"There may be vital information
on the phones. As soon as they
(phones) are cleared, they will
handed over. If not they will be
used as evidence," Khan said.
He also promised to disclose
the warrant to Muntslag s legal
team by yesterday afternoon.
At the start of yesterday s hear-
ing Ayers-Caesar opted to read
the charge to Muntslag for a sec-
ond time, as a translator was not
available during his last court
Muntslag sat in the prisoner
enclosure and listened attentively
as translator Zaitoen Badloe
Klaverweide translated Ayers-
Caesar s ruling.
Representatives of the Suriname
and Netherlands diplomatic mis-
sions and a group of Muntslag s
relatives were also present.
After the brief hearing,
Muntslag was quickly taken
downstairs, placed in a marked
police vehicle and taken to the
Maximum Security Prison in
Muntslag is also being present-
ed by Asha Watkins-Montserin,
while head of the Central Author-
ity Netram Kowlessar is appearing
A Cocoyea man who was planning
to cook an iguana "out of love" for
his America-based girlfriend was yes-
terday placed on a one-year bond for
being in possession of the protected
Since the Government s two-year
ban on hunting, all animals which were
previously hunted in the open season
are now protected by law.
Jarret Solomon, 28, was arrested
after the carcass was found in his
refrigerator early yesterday.
He pleaded guilty to the charge when
he appeared before San Fernando mag-
istrate Indar Jagroo.
Court prosecutor Sgt Chanardath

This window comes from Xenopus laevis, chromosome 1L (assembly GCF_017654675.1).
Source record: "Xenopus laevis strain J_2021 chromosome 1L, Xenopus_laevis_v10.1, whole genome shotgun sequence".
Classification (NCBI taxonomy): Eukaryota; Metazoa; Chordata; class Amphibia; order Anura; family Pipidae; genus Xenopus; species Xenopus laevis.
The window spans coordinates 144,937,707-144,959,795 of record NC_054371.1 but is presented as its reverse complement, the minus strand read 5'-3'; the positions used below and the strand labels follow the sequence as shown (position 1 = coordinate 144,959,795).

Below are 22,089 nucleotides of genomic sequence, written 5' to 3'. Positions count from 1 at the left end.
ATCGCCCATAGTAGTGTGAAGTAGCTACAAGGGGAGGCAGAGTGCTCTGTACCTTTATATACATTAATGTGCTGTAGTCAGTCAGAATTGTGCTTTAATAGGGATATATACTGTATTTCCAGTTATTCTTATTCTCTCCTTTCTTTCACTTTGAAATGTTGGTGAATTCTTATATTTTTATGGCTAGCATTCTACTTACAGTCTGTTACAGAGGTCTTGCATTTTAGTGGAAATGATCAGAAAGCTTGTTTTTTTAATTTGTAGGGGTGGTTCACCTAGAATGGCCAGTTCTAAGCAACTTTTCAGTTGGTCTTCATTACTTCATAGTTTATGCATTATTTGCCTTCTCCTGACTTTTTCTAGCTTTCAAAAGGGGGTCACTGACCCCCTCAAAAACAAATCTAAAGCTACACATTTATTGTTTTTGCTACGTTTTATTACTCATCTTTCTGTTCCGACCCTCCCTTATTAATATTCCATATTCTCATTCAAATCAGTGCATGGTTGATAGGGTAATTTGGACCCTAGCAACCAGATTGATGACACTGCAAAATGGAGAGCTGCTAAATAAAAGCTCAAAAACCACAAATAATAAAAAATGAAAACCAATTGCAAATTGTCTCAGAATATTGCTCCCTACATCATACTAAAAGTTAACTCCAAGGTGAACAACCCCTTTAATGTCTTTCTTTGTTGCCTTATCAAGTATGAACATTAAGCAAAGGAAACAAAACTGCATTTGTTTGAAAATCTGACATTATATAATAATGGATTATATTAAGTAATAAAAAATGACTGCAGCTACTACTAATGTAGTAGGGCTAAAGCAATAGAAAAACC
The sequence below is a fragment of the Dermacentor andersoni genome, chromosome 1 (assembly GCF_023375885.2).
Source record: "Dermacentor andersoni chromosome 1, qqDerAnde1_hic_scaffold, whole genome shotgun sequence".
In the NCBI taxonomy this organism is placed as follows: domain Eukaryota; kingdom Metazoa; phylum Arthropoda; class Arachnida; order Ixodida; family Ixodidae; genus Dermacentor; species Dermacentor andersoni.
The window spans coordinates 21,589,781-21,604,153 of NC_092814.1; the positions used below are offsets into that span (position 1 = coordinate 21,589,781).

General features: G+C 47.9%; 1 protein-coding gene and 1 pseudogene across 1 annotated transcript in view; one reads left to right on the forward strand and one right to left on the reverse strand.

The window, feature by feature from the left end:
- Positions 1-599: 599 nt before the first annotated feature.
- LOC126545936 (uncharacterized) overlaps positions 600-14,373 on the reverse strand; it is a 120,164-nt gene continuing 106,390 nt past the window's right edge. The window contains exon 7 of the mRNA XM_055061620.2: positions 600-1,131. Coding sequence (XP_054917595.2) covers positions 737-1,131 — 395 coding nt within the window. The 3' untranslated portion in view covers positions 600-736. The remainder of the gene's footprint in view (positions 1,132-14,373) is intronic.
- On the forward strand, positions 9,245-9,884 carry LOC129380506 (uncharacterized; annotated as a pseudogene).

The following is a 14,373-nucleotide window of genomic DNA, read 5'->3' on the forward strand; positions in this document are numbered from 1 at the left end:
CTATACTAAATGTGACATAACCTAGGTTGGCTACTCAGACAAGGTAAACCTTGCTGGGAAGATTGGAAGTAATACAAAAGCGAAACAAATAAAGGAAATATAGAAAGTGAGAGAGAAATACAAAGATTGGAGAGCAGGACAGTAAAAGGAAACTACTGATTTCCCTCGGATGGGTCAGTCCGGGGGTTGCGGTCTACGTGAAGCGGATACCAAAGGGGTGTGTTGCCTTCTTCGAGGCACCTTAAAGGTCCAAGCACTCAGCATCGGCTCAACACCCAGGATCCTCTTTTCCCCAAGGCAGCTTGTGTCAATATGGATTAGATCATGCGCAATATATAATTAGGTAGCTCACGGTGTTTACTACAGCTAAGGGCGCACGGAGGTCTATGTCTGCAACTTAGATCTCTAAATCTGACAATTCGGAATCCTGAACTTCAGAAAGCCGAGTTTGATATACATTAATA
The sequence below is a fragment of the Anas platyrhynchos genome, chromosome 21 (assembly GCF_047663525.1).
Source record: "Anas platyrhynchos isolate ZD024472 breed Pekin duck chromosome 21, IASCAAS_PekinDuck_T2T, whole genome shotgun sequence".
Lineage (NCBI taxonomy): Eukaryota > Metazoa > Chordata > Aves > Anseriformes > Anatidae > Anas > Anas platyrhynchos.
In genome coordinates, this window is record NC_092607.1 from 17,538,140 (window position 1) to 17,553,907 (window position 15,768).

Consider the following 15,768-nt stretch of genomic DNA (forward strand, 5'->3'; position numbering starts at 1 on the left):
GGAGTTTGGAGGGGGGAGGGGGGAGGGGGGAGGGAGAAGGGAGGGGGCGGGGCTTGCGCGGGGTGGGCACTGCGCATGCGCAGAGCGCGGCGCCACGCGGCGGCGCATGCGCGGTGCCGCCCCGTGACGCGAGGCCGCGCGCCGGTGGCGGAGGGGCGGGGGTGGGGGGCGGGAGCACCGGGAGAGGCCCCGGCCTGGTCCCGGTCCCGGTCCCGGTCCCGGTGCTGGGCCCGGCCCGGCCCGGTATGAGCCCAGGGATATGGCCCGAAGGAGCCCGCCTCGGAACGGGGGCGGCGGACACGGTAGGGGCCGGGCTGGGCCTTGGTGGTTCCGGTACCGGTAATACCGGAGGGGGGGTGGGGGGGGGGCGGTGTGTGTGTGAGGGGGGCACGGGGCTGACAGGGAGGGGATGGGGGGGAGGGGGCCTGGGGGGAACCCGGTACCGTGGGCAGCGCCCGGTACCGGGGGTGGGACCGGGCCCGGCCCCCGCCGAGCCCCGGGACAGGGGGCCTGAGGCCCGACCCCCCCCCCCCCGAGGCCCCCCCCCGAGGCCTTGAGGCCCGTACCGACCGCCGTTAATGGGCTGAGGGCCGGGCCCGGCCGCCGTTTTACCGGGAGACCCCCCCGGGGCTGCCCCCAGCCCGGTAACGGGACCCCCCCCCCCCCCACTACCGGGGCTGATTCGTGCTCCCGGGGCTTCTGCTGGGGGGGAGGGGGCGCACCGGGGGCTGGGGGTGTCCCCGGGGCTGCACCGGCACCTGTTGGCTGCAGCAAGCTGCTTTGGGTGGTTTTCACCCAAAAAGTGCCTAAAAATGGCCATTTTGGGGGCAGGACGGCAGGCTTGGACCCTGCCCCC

Jhilmit said around 4.10 am Consta-
ble Ramsingh, along with other officers
of the Southern Division Task Force,
went to Solomon s house to search for
arms and ammunition.
Ramsingh then searched the freezer
compartment of the refrigerator in the
kitchen and found the carcass in a
The carcass was produced in court.
His lawyer Renu Teekasingh said
her client, the father of one, was
She said, "His girlfriend who does
not live in Trinidad is coming to visit
and had requested some time ago some
delicacies and out of love he had this
in his refrigerator for some time."
Solomon told the magistrate he
bought the iguana about two to three
months ago and was keeping it for
when his girlfriend arrived.
You cannot do that. Don t you listen
to the news, read the newspapers. The
Government has implemented a two-
year ban on hunting. Having wild ani-
mals in your possession is an offence,"
the magistrate said.
Solomon was placed on a $1,000
bond to keep the peace and be of good
behaviour for a year. If he breaks the
bond he will return to court for sen-
tencing. The magistrate ordered that
the carcass be destroyed.
Man gets $120,000 for prison beating
No bail for Surinamese facing extradition
Iguana for his
man in trouble
Police officers escort Surinamese businessman Edward Quincy
Muntslag to the Port-of-Spain Magistrates Court. Muntslag is wanted
in the US to face drug charges.
Founder of the Heroes
Foundation Philip Julien
describes Ulric Cross as
a World War II hero who
"flew 80 operational
flights over Berlin," put-
ting his life on the line
Julien said this yester-
day at the opening of the
foundation s annual con-
vention at the National
Academy of the Per-
forming Arts---a stone s
throw from Memorial
Park where Cross s
memorial service was in
At yesterday s opening
the work of several stu-
dents who took part in
the foundation s Youth
(YDP) was showcased.
The theme of this year s
convention is Courage.
Julien said of Cross, wa
s always been involved in
looking out for the other
person, because it was
simply the right thing to
He explained that he
had been advised to
approach Cross when the
idea for the organisation s
convention first came to
Julien described Cross
as "the perfect fit" for the
foundation s objectives.
Heroes Foundation: Cross the perfect fit